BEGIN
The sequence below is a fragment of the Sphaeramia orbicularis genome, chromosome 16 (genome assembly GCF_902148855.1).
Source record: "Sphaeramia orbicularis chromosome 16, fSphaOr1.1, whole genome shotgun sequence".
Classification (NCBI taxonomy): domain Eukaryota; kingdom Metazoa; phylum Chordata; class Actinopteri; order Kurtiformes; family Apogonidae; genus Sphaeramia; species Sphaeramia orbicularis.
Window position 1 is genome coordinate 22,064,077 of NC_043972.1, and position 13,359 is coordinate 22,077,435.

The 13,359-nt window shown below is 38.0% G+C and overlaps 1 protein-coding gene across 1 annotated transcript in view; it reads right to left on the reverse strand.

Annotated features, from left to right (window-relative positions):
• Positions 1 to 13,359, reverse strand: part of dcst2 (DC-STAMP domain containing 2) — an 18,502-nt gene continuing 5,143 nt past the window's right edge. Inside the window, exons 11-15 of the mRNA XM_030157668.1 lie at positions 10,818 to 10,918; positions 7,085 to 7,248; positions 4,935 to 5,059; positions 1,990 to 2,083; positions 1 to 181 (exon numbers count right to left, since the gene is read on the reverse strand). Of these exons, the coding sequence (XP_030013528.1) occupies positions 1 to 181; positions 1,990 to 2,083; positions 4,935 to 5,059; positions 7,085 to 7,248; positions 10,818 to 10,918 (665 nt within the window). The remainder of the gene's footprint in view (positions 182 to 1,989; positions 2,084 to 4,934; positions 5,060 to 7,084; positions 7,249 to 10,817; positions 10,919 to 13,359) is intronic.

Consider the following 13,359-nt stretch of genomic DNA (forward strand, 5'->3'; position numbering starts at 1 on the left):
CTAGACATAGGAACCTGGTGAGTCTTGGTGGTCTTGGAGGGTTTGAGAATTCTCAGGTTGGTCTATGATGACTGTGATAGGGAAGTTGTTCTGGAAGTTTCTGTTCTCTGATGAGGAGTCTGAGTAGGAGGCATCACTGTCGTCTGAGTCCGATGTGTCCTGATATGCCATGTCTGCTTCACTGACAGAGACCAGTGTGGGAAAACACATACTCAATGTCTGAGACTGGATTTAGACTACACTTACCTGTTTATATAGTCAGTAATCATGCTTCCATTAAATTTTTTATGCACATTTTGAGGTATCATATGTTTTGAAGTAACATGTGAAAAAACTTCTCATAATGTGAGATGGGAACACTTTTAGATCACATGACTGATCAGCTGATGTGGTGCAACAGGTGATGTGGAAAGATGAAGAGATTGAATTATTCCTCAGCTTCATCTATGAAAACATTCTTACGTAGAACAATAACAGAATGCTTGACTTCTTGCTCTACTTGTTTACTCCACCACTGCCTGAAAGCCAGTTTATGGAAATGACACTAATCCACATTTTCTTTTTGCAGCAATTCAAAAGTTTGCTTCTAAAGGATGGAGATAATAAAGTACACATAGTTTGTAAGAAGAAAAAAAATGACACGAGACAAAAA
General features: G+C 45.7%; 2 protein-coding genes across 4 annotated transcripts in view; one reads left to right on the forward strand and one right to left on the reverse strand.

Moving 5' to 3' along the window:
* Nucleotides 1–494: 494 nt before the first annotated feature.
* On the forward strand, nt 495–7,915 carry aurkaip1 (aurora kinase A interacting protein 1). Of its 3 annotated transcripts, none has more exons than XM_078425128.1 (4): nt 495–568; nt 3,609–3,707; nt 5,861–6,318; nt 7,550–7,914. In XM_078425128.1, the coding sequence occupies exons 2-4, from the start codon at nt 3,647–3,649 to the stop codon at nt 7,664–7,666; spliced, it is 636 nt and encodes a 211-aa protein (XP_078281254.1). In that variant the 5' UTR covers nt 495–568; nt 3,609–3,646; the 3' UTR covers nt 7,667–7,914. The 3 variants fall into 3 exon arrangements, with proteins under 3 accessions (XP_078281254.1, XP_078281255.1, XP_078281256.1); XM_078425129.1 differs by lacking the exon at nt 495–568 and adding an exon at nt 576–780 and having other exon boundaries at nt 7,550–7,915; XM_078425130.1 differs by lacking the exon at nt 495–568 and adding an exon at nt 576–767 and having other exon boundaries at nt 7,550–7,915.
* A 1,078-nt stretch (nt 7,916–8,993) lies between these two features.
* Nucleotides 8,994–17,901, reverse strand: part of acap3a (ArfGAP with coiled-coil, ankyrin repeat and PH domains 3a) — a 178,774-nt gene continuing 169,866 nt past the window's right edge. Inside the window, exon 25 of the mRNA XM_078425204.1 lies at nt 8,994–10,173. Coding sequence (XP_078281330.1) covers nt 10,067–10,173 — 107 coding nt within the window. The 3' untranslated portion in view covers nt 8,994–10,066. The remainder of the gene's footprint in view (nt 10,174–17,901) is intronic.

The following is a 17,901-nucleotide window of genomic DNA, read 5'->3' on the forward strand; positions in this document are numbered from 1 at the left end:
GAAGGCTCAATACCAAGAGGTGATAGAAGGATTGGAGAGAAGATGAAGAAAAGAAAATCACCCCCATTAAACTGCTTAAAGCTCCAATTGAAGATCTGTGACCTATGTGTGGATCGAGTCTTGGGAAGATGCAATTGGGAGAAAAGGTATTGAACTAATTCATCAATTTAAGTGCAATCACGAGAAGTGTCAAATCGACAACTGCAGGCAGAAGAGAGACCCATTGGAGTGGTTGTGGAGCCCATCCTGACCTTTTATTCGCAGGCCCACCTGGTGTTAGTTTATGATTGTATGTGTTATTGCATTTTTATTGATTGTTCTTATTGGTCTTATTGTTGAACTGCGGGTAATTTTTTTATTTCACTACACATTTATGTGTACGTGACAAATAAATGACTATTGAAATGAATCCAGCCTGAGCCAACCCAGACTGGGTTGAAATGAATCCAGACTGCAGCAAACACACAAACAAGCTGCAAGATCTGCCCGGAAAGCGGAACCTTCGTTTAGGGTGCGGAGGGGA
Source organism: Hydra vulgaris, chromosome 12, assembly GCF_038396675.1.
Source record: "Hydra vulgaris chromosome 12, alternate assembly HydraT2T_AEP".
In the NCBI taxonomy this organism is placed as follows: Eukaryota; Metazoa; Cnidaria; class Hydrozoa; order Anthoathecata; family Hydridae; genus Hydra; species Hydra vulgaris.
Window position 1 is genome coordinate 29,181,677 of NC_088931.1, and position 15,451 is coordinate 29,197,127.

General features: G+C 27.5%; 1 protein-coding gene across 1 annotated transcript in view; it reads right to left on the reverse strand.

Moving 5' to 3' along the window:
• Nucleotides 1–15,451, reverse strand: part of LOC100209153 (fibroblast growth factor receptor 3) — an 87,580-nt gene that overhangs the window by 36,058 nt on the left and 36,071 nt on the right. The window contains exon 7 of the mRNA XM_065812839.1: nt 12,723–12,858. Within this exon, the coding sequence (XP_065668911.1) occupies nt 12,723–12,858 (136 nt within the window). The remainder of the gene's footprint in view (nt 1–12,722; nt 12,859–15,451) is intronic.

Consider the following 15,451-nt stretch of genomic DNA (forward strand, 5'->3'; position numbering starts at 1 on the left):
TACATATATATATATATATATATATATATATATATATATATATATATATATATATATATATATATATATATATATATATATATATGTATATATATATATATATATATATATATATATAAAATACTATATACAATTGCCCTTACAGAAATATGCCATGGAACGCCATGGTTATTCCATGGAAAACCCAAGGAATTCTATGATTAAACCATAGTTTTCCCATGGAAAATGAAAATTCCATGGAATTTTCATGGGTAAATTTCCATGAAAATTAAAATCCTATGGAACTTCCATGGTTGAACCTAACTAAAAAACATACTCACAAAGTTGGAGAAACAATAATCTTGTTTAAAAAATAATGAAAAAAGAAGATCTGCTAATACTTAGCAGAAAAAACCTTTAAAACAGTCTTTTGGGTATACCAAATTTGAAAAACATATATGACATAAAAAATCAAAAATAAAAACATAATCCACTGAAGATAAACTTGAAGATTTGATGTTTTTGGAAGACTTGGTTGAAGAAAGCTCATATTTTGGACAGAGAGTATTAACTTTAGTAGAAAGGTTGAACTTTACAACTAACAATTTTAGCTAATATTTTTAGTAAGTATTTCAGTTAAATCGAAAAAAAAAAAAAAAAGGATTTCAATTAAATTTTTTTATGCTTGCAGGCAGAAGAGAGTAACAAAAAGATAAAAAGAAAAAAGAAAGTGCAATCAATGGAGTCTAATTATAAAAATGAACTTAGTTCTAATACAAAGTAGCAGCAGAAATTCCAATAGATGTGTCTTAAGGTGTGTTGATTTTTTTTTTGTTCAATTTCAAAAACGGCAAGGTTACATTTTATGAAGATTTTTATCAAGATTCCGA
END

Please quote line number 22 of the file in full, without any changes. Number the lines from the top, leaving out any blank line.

General features: G+C 27.5%; 1 protein-coding gene across 1 annotated transcript in view; it reads right to left on the reverse strand.